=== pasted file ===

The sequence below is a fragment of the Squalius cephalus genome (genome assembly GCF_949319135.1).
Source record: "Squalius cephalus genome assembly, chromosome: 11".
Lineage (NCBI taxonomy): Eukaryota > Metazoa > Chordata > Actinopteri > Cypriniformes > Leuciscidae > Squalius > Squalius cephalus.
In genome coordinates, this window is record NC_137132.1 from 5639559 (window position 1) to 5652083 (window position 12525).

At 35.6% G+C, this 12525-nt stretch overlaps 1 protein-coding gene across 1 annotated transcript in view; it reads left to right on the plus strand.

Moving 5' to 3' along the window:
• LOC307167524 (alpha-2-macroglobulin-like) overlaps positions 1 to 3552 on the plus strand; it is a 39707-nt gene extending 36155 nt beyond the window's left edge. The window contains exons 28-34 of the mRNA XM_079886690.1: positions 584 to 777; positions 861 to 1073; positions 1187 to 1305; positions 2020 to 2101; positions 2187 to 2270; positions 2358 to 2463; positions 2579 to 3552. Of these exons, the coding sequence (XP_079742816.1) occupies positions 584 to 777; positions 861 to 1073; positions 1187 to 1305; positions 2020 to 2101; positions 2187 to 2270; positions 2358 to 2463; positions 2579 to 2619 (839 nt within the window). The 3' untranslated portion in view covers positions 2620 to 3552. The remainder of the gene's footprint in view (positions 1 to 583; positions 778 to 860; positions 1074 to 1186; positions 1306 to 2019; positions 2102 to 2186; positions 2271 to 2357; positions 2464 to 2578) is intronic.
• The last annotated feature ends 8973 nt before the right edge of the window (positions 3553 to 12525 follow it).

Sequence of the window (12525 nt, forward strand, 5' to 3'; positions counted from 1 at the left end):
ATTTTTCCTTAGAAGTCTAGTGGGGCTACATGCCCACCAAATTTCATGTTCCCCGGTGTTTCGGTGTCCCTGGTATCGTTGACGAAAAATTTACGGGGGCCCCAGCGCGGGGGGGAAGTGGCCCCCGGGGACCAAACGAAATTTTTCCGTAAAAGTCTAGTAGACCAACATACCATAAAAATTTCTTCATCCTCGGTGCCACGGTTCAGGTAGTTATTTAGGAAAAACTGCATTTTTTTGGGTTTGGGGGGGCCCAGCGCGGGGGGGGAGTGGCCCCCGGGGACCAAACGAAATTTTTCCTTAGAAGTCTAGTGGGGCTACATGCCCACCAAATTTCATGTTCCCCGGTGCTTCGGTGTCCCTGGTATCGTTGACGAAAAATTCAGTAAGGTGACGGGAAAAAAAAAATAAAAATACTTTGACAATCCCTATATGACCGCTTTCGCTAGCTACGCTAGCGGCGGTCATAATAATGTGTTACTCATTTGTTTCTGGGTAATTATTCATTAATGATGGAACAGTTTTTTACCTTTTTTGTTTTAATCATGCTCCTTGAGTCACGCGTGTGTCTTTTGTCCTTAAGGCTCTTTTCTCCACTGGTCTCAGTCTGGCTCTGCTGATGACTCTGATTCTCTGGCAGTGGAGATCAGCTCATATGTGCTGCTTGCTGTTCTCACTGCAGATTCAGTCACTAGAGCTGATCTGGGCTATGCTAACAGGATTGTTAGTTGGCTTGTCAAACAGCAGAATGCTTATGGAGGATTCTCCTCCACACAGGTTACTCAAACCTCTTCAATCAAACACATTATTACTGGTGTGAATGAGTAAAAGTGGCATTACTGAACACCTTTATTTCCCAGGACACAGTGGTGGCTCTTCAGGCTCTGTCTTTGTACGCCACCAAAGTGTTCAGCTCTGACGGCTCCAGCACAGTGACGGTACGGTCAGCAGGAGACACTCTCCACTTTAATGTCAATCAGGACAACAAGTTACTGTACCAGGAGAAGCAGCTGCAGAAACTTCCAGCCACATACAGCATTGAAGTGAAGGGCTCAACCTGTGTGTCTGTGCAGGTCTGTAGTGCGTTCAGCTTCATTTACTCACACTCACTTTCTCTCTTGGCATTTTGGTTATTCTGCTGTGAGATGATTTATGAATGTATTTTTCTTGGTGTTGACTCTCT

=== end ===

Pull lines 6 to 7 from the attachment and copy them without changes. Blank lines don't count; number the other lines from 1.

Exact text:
Moving 5' to 3' along the window:
• LOC307167524 (alpha-2-macroglobulin-like) overlaps positions 1 to 3552 on the plus strand; it is a 39707-nt gene extending 36155 nt beyond the window's left edge. The window contains exons 28-34 of the mRNA XM_079886690.1: positions 584 to 777; positions 861 to 1073; positions 1187 to 1305; positions 2020 to 2101; positions 2187 to 2270; positions 2358 to 2463; positions 2579 to 3552. Of these exons, the coding sequence (XP_079742816.1) occupies positions 584 to 777; positions 861 to 1073; positions 1187 to 1305; positions 2020 to 2101; positions 2187 to 2270; positions 2358 to 2463; positions 2579 to 2619 (839 nt within the window). The 3' untranslated portion in view covers positions 2620 to 3552. The remainder of the gene's footprint in view (positions 1 to 583; positions 778 to 860; positions 1074 to 1186; positions 1306 to 2019; positions 2102 to 2186; positions 2271 to 2357; positions 2464 to 2578) is intronic.